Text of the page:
On Monday of this week we saw our cardiologist Dr. Sommerfield at CH. We just love her. She is so caring, considerate, and kind. We feel that Delaney is very well cared for. She always takes time to check in with how we are doing, and really makes us feel respected. (What we don't love is that everytime we've been to CH it's been at least a four hour journey. Isn't there some way to shorten the time? Sheesh!) Sommerfield feels that we will probably only need to have another echo on her heart once a month or so due to the encouraging report that her Coarc is holding and her blood pressures are within normal limits. She is concerned about the VSD in that it is rather large and that unless or until that closes we will see some complications in her lung function which will have to be managed with the diuretics, something that we have been successful in doing to this point. Poor kid, she really needs a break.
Fortunately, we have another tremendous doctor in Devang Doshi who we saw today. He was glad that her O2 saturations are still very good even though we weaned her slightly off of the O2 level, from 1 liter/hour to .5 liter/hour. He said that her lungs sounded good and that most of the "junkiness" we hear is in her upper airway and that the lower lungs have been much clearer. He too offered concern for the VSD and that it will have to be closely monitored that her fluids are under control. Having any build up of fluid will complicate respiratory infection down the road and could be difficult for her to overcome. Doshi is also concerned with her hemoglobin levels, she was at "9" at last check and this is something that should be at "13" or so. We have her on an iron supplement and hope that this will help correct it. I was disappointed to learn that this will take months to show improved hemoglobin levels. However, Dr. Doshi is another one of these incredible professionals we are blessed to be involved with. He is incredibly compassionate and takes his time with us. He too attends to Delaney carefully and completely, yet takes the time to ensure that Lindsay and I are taking care of ourselves. He was so empathetic today and reflected how difficult it must be to be caring for our little angel. He said, "You guys are saints". It's one of those compliments that brings with it an odd feeling. We know what we are doing is difficult, and overwhelming. We have our moments where we aren't sure we can keep it up, but I don't think either of us consider it saintly...we just do. A touching compliment nevertheless.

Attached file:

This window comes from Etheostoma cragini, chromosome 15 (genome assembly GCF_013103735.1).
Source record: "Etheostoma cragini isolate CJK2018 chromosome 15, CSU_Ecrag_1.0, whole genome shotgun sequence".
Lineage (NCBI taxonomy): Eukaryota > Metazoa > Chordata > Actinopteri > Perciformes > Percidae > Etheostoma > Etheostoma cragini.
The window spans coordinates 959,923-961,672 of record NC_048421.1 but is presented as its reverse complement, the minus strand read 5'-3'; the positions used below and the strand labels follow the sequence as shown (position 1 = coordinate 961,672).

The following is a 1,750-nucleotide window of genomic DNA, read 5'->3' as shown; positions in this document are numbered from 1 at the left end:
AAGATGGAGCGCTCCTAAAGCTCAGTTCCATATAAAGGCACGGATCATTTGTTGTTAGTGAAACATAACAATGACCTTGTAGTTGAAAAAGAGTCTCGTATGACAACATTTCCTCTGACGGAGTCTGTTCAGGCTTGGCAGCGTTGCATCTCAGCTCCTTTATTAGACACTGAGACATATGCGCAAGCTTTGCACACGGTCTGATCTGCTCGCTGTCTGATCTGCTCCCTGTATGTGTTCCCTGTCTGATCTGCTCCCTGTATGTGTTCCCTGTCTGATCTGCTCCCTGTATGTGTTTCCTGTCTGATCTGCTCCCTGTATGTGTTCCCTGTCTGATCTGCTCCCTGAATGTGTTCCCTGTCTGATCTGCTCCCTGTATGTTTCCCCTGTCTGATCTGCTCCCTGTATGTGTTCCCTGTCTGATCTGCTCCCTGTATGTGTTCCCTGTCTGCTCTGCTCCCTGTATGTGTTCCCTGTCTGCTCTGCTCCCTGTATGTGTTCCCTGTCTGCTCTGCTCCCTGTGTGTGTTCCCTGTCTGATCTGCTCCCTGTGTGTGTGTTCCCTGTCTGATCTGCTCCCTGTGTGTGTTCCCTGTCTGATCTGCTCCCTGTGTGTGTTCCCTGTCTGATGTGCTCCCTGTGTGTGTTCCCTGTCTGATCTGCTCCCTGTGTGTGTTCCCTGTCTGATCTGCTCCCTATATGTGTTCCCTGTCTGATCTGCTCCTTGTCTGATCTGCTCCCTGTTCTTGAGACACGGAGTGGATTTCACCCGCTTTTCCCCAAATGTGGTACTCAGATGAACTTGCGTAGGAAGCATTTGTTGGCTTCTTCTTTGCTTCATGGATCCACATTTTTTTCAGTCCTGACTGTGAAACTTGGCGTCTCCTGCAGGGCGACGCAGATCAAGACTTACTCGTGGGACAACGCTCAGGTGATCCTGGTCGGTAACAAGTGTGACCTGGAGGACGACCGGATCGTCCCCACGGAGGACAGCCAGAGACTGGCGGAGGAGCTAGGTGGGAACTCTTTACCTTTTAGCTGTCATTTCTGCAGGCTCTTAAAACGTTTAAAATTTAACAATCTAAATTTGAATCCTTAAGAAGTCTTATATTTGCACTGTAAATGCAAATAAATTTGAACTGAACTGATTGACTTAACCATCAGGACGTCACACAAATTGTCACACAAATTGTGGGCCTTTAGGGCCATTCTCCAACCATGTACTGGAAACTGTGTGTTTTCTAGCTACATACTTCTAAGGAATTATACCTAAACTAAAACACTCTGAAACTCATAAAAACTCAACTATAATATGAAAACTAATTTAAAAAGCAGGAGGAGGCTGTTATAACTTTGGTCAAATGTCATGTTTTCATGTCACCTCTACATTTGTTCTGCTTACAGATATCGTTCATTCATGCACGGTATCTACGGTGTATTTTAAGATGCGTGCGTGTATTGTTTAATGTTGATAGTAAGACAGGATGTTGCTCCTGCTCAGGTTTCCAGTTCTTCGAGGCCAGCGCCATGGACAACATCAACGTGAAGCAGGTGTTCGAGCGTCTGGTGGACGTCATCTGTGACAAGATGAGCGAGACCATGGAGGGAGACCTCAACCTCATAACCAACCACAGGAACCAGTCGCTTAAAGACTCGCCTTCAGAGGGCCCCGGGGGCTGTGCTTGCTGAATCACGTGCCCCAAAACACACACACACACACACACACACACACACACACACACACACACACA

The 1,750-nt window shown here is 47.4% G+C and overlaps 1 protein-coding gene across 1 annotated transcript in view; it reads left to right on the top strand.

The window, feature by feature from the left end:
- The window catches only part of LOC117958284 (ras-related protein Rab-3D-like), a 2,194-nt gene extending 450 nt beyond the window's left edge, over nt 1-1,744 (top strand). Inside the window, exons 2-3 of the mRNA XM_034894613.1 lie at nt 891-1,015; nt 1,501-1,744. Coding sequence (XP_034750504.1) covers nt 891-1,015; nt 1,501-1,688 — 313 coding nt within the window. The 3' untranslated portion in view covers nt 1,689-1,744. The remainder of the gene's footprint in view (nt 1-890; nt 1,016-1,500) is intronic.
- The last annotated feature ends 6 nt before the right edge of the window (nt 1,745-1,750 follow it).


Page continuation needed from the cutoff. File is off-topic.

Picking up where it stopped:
As you know we don't leave the care of Delaney only to traditional medicine. We have been administering Ki treatments as often as we can get over to the Dojo. Unfortunately, we weren't able to get there last week so I was determined to be sure we would get back this week. So after our EEG appointment this morning we were already packed up and in the car so we drove out to the Dojo. We entered and Patrick was there to greet us shortly after we arrived. He wondered where we had been. I think they like working with us...plus who could resist our 'little d'?! Patrick set us up on the mat and began working on her. After about 20 minutes or so, Sensei switched places with him and continued the treatment. A couple of times Delaney moved her little arms and arched her back, much to the delight of Sensei who chuckled. He was very pleased with what he was seeing/feeling and when he was done turned to me and said "much a-better". With what I have seen so far with Sensei, I have total faith and trust in him. If he says things are improving, I absolutely believe him. I would say that it bears out in that her Coarc is holding, her lungs are functioning well, weaning off of O2, and weaning off of Phenobarb. Hard to argue with all of that. I am really hoping that all of the Ki treatments will heal the VSD which would be absolutely a huge win! If anyone can do it, Sensei can. I feel really good at the Dojo, it's a special place and we will go as often as possible.
As I was sharing in my last post, we have been increasingly concerned with her nighttime behavior that has her heart rate increasing along with agitation. We are doing all the right things with her medication and treating it appropriately. It's one of those things that you just can't rest until you know she's comfortable and not suffering. Her little expression on her face breaks our hearts and we want nothing but for her to be comfortable and happy. Overall, what Lindsay and I would like to see would be an increase in "normal baby behavior". I think so much of the improvement is internal. We would like to see some more obvious engagement, some approximation of communication. I think we want to know that she feels our love. I postulated tonight that perhaps these episodes are visible signs of her brain "re-wiring". Is it possible that her brain is trying to compensate and reconnect areas that have been dormant? In the process perhaps we get a very agitated and uncomfortable Delaney. Growing pains? I'm no expert and clearly this is a question we would love our neurologist to be able to answer, I'm just not convinced that anyone can answer that question. I wish this to be true. I will weather this storm with her every step of the way if it means that she will improve by some degree. Heck, I know I will weather this storm no matter what...but wouldn't that be magical if I'm right?
I mentioned in the beginning that our hope remains possible with the support of others and I am perpetually amazed by the outpouring of support from our community. The Seaholm Student Council provided us with a very generous monetary donation, we were speechless. It didn't end there. We were also graced with another extremely generous donation from the efforts of the Freshman, JV, and Varsity Girl's soccer teams. They organized a car wash in our honor and we are quite simply blown away by what they were able to bring in. It's so comforting to know that we have this kind of support. There is so much we have to do, and to be able to lessen that worry financially has been wonderful. We have so much uncertainty in our world and with all areas of support we have been given it helps us feel connected, by the uplifting spirit of strangers who we hope we can now know to be friends. One of my goals is that Delaney will be able to thank you all in some way herself someday. Doctors may not be able to predict what she will do or when, but I know with absolute certainty, that time will tell.
Ever vigilant, ever hopeful...with a little magic, TLC, and inspiration from friends near and far.
All of our Love,
B & L & d